|Written by Bill Warren|
|Tuesday, 06 March 2001|
'The Contender' is one of the most overrated movies of recent years. It looks like it should be important and good, and it has an admittedly excellent cast, but it's contrived, predictable and, ultimately, trivial. Writer-director Rod Lurie has often said (in his former capacity as film reviewer) that he considers 'All the President's Men' to be the best movie ever made, and that he loves political films in general.
That's fine; there are many good political thrillers. But, to begin with, the crucial difference between 'The Contender' and 'All the President's Men' is that 'The Contender' is fictional. Automatically, the issues are drained of considerable power, but he hasn't found anything -- other than good acting -- to replace that missing power. We don't have to take the movie seriously, because we know it isn't true. And because he clumsily stacks the decks throughout the film -- there are obvious heroes, obvious villains -- he cannot establish any sense of reality.
Sure, movies like 'The Manchurian Candidate' and 'The Parallax View' were centered in politics, but they were also thrillers, with exciting action scenes and/or plenty of suspense. They dealt with life-and-death issues, and 'Candidate' with the possible takeover of the United States by evil mean rotten bad and nasty Chinese Commies. 'The Candidate' deals with the possible confirmation of a woman -- Laine Hanson (Joan Allen) -- as vice president.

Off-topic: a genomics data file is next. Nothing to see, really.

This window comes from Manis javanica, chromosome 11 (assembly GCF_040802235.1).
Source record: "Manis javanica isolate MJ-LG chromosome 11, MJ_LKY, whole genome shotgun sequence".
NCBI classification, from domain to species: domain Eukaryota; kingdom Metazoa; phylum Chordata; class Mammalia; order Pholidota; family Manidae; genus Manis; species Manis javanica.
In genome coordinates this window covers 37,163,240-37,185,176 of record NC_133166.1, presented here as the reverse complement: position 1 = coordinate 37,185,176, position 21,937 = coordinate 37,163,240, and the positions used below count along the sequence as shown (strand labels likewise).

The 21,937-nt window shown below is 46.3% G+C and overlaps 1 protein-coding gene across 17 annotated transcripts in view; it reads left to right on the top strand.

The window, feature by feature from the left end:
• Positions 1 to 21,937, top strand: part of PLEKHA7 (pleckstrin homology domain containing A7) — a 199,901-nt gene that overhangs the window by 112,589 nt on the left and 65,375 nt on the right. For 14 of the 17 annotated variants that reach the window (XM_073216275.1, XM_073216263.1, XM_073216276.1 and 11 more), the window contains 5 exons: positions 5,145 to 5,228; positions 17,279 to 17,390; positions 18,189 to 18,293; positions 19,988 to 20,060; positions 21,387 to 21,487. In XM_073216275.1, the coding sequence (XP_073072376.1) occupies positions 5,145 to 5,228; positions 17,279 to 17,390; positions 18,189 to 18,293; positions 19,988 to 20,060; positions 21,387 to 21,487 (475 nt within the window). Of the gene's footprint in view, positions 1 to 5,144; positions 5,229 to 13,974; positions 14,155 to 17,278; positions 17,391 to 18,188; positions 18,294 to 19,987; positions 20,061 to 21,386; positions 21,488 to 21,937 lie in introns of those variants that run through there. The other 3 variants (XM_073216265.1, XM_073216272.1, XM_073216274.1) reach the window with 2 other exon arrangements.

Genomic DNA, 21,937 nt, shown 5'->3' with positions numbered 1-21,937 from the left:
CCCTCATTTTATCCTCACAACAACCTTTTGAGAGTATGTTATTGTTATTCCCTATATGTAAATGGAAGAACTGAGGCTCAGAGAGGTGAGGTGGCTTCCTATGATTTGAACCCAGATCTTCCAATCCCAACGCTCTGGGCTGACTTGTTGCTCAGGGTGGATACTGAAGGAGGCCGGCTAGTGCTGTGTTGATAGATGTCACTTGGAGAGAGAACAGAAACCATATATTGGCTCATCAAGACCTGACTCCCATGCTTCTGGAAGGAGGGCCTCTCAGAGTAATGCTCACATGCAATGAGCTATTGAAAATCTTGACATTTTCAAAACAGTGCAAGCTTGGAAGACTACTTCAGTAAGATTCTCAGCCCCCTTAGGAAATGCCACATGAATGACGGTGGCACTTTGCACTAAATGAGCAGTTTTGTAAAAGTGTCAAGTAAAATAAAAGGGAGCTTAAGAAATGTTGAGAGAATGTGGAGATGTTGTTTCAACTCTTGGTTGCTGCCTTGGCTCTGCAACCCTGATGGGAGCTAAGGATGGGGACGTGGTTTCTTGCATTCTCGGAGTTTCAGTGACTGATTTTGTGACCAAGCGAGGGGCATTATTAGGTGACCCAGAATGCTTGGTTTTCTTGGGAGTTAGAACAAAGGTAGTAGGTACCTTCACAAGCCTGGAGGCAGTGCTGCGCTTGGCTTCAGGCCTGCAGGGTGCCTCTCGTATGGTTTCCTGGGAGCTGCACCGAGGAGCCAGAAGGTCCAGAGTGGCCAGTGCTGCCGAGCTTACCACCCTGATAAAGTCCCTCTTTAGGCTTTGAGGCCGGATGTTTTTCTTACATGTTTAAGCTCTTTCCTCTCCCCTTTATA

President Jackson Evans (Jeff Bridges) and most of his staff are eager to get her confirmed, but very conservative Senator Shelly Runyon (Gary Oldman) wants to block the confirmation, and is in a position to do so. His reasons for wanting to prevent Hanson from becoming vice president aren't entirely clear, but have a very large personal component. The ideological issues are beside the point going in, because whoever is the new vice president will pretty much have to walk in step with the (liberal) president.
Things get troublesome when Runyon finds a videotape that seems to show Hanson, as a college student, having sex with several men at once. To everyone's amazement, Hanson refuses to confirm or deny that the young woman in the video is her, even if this will mean she doesn't become vice president. In his highly self-congratulatory commentary track, done with Joan Allen, Lurie insists that this indicates a major ethical stand. It doesn't.
There's a subplot involving Gov. Jack Hathaway (William L. Petersen) who, in the film's well-done opening scene, tries but fails to rescue a woman from a car that went into a river near where the governor was fishing. He's in the same ideological area as the president, and is widely considered to be the most likely replacement for the late vice president. But the president wants Hanson. The movie might have worked better if this had been the central plot.